The Quest for Meaning:Narratives of Teaching, Learning and the Arts

Author/Editor: Marrie Beatie
Sense Publishers, 2009

Chapter 5:
“The Power of Stories: Tracing the Creating Thread and Healing the Self Whole”
by: Carly Stasko

Click here for full PDF of book.

The Quest for Meaning: Teaching, Learning and the Arts presents a narrative, arts-based approach to pedagogy and research in higher education. Through narratives of experience, the book offers revealing, poignant examples of the transformative power of the arts and of narrative inquiry in learners’ lives, and of the centrality of story in their ongoing quest for meaning.

Making Radio – Carly on CBC radio this Saturday

My first story as a freelancer at the  CBC radio’s show DNTO (Definitely Not the Opera) will air this Saturday at some point between 2-4pm (probably closer to the start).  Alternatively, as of Monday March 15th the broadcast will be posted online here:  It can also be downloaded off iTunes.

The topic this week is “On the Phone”.  It will explore how we change when we’re on the phone and how we use phon

es as a tool, beyond basic communication.

Here is the blurb about my story from their site: “When Carly Stasko was being treated for cancer she had no idea that a phone message would be an integral part of her cure.  She’ll tell us her story.”
I hope you can check it out – I’m really excited about this! And please, let me know what you think!


You can listen to the radio documentary “Ring that Bell” that I produced in 2006 for CBC’s Outfront.

You can also see video of my cancer- free happy dance  by clicking here.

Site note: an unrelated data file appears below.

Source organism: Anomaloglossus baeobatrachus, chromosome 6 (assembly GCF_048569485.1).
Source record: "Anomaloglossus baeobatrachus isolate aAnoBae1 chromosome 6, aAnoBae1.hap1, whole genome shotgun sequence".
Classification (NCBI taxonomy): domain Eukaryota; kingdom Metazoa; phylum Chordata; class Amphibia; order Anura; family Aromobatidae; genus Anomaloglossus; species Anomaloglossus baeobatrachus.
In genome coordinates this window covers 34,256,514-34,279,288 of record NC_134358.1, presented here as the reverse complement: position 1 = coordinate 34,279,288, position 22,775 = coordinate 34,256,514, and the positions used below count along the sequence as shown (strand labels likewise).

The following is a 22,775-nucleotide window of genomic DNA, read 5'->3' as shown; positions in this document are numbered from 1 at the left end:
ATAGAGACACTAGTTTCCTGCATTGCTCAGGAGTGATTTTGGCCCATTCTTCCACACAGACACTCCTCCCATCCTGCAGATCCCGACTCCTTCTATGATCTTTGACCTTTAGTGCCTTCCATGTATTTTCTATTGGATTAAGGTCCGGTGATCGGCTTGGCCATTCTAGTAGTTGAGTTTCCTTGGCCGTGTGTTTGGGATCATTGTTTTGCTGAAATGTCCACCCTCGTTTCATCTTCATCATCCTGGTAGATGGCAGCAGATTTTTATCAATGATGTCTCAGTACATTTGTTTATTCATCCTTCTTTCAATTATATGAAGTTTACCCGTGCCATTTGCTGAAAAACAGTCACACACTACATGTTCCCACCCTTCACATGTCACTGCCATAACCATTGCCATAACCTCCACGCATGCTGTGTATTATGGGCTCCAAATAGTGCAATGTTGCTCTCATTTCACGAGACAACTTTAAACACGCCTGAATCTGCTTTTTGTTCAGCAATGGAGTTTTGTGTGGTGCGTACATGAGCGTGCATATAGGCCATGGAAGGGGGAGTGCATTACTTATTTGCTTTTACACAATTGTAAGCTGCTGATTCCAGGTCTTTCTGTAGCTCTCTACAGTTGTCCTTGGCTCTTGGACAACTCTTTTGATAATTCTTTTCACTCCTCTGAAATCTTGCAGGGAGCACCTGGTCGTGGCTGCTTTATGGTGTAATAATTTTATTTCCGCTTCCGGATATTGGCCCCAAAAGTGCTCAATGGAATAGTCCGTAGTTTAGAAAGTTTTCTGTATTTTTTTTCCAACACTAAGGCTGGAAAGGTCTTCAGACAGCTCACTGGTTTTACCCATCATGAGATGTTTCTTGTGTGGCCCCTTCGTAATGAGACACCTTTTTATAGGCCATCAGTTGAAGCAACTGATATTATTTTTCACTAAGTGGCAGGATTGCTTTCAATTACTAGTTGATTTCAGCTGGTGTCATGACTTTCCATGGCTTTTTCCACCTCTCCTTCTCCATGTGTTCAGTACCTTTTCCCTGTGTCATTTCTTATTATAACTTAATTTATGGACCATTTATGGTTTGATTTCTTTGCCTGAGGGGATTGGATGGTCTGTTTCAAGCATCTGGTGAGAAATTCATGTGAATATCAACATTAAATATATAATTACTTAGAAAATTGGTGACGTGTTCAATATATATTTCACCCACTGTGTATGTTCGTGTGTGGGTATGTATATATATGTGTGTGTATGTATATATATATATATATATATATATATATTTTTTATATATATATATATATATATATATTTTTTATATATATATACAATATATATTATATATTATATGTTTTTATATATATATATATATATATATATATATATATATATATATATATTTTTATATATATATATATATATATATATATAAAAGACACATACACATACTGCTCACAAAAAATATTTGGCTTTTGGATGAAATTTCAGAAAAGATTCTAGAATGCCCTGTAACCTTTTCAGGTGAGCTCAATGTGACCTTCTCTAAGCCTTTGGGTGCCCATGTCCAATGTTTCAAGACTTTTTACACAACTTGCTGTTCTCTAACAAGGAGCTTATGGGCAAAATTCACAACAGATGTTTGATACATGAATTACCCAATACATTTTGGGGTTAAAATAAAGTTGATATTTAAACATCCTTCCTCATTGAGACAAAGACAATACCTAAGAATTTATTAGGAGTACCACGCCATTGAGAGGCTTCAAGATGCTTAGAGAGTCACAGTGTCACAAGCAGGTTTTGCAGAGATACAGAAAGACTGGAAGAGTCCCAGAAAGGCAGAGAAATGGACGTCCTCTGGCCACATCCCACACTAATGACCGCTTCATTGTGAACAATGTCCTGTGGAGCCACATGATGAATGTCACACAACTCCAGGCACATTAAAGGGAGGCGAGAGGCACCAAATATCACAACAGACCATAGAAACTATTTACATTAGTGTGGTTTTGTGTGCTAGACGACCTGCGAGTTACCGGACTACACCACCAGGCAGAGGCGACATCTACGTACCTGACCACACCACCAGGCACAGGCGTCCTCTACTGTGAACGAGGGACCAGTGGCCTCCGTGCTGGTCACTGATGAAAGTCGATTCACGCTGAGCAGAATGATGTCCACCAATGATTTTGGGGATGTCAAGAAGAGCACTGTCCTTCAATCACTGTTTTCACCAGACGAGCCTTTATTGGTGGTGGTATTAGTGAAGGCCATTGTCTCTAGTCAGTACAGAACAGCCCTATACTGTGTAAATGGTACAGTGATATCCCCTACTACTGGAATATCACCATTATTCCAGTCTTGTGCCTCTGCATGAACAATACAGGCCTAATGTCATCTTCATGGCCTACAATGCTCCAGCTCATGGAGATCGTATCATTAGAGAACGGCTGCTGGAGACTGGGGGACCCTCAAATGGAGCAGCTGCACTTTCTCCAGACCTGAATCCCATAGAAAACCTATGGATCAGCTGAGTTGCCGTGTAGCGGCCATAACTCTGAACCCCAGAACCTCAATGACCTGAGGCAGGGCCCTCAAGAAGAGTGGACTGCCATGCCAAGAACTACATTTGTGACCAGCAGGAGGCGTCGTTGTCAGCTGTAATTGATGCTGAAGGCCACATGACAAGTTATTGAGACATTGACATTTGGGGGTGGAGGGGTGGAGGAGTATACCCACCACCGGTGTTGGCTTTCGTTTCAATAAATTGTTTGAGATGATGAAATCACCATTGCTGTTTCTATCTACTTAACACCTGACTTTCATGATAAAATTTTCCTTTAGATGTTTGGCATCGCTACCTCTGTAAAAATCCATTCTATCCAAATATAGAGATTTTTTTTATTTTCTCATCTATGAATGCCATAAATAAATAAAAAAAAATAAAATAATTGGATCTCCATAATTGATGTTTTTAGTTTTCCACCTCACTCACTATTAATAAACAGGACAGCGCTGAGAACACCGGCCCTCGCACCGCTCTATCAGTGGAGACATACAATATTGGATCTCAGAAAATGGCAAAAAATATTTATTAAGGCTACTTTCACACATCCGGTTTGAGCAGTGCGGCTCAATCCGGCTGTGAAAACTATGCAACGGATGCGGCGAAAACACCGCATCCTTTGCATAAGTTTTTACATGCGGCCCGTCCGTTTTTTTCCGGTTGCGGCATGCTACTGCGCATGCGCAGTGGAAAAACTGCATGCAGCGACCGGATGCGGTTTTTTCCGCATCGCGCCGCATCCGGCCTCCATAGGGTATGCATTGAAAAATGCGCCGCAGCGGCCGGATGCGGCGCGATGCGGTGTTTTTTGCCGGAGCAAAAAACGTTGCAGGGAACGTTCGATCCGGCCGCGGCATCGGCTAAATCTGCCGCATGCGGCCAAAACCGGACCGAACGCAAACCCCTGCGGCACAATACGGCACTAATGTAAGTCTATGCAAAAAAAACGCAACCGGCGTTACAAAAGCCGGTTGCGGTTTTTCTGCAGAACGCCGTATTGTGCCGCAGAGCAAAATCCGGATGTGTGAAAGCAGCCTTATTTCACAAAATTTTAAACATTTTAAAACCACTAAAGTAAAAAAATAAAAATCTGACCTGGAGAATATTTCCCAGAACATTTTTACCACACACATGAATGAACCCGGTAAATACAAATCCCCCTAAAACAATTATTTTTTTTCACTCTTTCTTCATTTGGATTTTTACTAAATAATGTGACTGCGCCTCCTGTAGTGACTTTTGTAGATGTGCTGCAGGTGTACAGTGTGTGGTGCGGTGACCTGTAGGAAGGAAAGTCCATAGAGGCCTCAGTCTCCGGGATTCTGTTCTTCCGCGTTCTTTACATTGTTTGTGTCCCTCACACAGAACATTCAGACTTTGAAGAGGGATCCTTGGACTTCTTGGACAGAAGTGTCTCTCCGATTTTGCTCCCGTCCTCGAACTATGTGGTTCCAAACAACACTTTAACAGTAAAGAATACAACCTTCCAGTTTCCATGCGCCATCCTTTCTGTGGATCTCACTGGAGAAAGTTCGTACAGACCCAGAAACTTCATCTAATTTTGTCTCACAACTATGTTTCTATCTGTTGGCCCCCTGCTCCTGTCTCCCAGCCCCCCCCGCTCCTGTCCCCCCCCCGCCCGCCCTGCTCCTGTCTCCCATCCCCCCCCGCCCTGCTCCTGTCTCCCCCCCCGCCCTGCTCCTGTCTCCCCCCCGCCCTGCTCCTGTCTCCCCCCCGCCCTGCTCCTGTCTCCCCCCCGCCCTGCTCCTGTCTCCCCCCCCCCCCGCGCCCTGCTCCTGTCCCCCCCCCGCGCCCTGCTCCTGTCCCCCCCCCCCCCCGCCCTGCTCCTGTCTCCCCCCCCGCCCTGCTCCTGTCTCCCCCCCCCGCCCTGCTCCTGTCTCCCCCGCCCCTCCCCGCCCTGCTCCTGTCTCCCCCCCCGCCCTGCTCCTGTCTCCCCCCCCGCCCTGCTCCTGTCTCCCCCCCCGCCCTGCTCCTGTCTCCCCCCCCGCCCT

The Corporate Assault on Youth: Commercialism, Exploitation, and the End of Innocence.

The Corporate Assault on Youth: Commercialism, Exploitation, and the End of Innocence.
Edited by: Deron Boyles
Peter Lang Publishers, 2008


Chapter 6: “Packaging Youth and Selling Tomorrow: Deconstructing the Myths of Marketalkracy”
by:  Carly Stasko & Trevor Norris


The Corporate Assault on Youth examines childhood as a social construction increasingly influenced by corporations and commercialism. Through case studies, critical analysis, and historical/philosophical research, the essays collected here expose the degree to which children are unwitting targets of marketing. With topics ranging from the presence of media branding in schools and school supplies to the subtler ways in which the public education system is influenced by corporate ideologies and purposes, this book draws much-needed attention to how educators, administrators, policymakers, parents, and children can become aware of, and counterbalance, the effects of the commercialism that is overwhelming students’ understanding of the world and their place within it.